Life in Writing
Once each week I browse through the R-writing prompts on Reddit and write a quick flash fiction based off of the most interesting one I see. Then each Friday I post them here for each of you to enjoy. This week's prompt: During World War Two a British officer is rescued by a group of Yettis. His vision is so bad that he thinks they are Russian soldiers wearing fur coats.
Saved by the Yetti
I lay there on the snowy ground, bleeding out. That bloody kraut had shot me. At least I’d had the satisfaction of shooting the bugger in the back before he could kill any more of my mates. Most of them had gotten away, but in all the chaos following our encounter with the German patrol, I’d been left here to die among a group of the worst men Hitler had to offer. All over a bloody leg wound too, if our medic hadn’t been shot last week I’d probably be recovering just fine right about now, but instead I was stuck here in the snow, unable to walk.
A rough hand pulled me to my feet. I couldn’t make out the man’s face, as I’d lost my glasses in the fire-fight, but he was big, and seemed to be wearing an enormous white fur coat.
“I’ve been shot,” I said, “I need a medic right away.”
The man replied with a terse grunt as he hauled me up over his shoulder, carrying me away from the field of corpses.
I could make out the blurry figures of other large men, all wearing the same white fur coats, checking the bodies of the fallen Germans. Fur coats like these men wore weren’t standard issue from any troops I’d seen. Perhaps these were the Russian soldiers we’d been promised would come to back us up almost three weeks ago.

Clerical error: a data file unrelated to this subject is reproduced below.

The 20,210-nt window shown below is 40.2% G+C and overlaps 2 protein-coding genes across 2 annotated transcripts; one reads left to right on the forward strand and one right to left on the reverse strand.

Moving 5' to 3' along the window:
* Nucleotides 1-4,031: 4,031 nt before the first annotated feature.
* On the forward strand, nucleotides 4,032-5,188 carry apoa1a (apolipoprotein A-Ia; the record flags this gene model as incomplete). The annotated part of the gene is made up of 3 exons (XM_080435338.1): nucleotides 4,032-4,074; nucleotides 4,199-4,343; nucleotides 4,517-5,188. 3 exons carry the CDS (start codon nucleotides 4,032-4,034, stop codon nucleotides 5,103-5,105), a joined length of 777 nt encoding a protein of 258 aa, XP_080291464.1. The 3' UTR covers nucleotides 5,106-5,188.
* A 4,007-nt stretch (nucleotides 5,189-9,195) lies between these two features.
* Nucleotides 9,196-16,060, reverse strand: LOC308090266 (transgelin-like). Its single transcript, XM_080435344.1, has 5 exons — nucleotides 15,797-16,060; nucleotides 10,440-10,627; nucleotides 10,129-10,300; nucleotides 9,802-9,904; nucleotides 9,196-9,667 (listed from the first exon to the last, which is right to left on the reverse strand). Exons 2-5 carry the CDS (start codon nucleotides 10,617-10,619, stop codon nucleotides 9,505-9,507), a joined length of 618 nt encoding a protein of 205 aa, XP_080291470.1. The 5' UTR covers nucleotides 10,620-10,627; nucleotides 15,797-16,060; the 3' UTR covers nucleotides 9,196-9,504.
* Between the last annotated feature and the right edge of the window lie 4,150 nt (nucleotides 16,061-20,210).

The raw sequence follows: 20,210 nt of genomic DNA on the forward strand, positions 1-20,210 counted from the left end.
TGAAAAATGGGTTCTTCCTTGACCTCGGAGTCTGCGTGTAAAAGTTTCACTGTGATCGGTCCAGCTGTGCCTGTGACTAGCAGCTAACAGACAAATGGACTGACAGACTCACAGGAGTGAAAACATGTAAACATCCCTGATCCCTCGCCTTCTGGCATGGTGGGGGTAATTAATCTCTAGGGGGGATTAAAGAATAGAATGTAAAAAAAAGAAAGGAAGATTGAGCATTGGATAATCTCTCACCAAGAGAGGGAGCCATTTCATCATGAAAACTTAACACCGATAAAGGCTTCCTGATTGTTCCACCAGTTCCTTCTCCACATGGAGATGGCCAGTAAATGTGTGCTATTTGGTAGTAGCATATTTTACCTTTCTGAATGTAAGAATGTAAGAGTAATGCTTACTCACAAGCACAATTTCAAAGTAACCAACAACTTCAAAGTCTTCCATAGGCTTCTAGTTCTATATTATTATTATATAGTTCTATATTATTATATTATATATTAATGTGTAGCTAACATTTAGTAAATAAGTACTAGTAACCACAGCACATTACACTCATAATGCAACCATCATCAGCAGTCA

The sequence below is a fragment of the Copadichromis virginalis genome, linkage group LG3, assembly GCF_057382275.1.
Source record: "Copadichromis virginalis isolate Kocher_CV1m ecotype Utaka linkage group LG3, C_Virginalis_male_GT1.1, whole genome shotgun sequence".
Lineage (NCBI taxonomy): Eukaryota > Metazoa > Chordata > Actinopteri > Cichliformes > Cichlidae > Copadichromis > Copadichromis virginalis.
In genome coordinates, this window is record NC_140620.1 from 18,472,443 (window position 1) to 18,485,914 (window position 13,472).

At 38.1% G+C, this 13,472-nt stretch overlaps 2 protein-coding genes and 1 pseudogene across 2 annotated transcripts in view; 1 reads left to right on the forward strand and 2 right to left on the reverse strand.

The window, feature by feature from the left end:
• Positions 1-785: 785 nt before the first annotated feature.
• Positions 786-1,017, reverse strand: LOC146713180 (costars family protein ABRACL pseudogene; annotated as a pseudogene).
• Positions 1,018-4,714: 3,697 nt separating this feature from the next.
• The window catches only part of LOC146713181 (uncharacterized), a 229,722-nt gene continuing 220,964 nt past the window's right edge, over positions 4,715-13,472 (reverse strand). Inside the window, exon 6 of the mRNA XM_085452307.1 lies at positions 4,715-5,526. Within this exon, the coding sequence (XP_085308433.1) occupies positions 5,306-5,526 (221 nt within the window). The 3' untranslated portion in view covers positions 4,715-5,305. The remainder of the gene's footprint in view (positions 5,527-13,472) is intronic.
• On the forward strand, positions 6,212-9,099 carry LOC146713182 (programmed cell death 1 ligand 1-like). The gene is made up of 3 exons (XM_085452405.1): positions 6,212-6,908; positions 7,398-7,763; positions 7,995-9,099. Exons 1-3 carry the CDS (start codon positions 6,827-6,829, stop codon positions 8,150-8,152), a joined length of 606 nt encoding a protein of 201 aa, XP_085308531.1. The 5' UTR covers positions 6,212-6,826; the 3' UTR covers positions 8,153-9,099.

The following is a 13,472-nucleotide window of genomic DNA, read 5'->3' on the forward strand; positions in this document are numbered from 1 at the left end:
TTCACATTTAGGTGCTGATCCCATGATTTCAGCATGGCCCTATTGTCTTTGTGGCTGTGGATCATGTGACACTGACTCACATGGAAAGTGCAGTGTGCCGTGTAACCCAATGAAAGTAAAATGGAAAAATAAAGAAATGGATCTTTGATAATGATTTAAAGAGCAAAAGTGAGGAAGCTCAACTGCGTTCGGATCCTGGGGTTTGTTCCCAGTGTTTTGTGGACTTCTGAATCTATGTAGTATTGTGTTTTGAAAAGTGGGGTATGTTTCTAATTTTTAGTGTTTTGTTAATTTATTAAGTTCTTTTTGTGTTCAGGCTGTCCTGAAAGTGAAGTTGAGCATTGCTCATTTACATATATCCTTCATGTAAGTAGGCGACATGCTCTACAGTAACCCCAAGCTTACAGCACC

“Well you sure took your bloody sweet time getting here.” I said to the man who carried me over his shoulder. “Blimey you Russians are big though, you must be more than two meters tall.”
The man grunted again. I shouldn’t have expected much else. Of course the Ruski didn’t speak a bloody lick of English. That was just my luck.
I expected him to put me down in a nearby truck, or maybe stop for a second to bandage my leg, but he just carried me off into the woods. Didn’t say one bloody word.
I tried talking to him, telling him that my platoon had run the opposite direction from where he was taking me, but he just sort of growled at me. I’ll tell you this bloke was right articulate.
I ended up passing out before we reached our destination.
I woke up the next day in a Russian field hospital.
I wanted to thank the big fellow that carried me there, but none of the medics seemed to have seen him. Apparently the big bloke just dropped me in a field next to the camp and took off.
As soon as I got myself a pair of crutches I went out to the place where they found me. It hadn’t snowed so there were still tracks, but it looked like someone had gone to some effort to cover them up. It took me the better part of an hour to find one of my rescuer’s prints intact. My jaw dropped as I looked down at it.
It wasn’t human.
If you're an author and are interested in submitting flash fiction to this blog then please read through the submission guidelines and send in a few fun flash fictions that you'd like to see shared.
Daniel M. Quilter is the author of A Soul Divided. On this blog he'll interview other authors, review books, share nerd wisdom from popular sci-fi and fantasy, and occasionally share his insights on writing. See a list of his works or see what he's working on.
Are you an Author? Are you interested in doing an interview for this blog? Find out how by clicking here.
Interested in getting your sci-fi/fantasy book reviewed on this blog? Check out our submission guidelines
Do you write any flash fiction? Do you want to share it on this site? Click here to review our submission guidelines.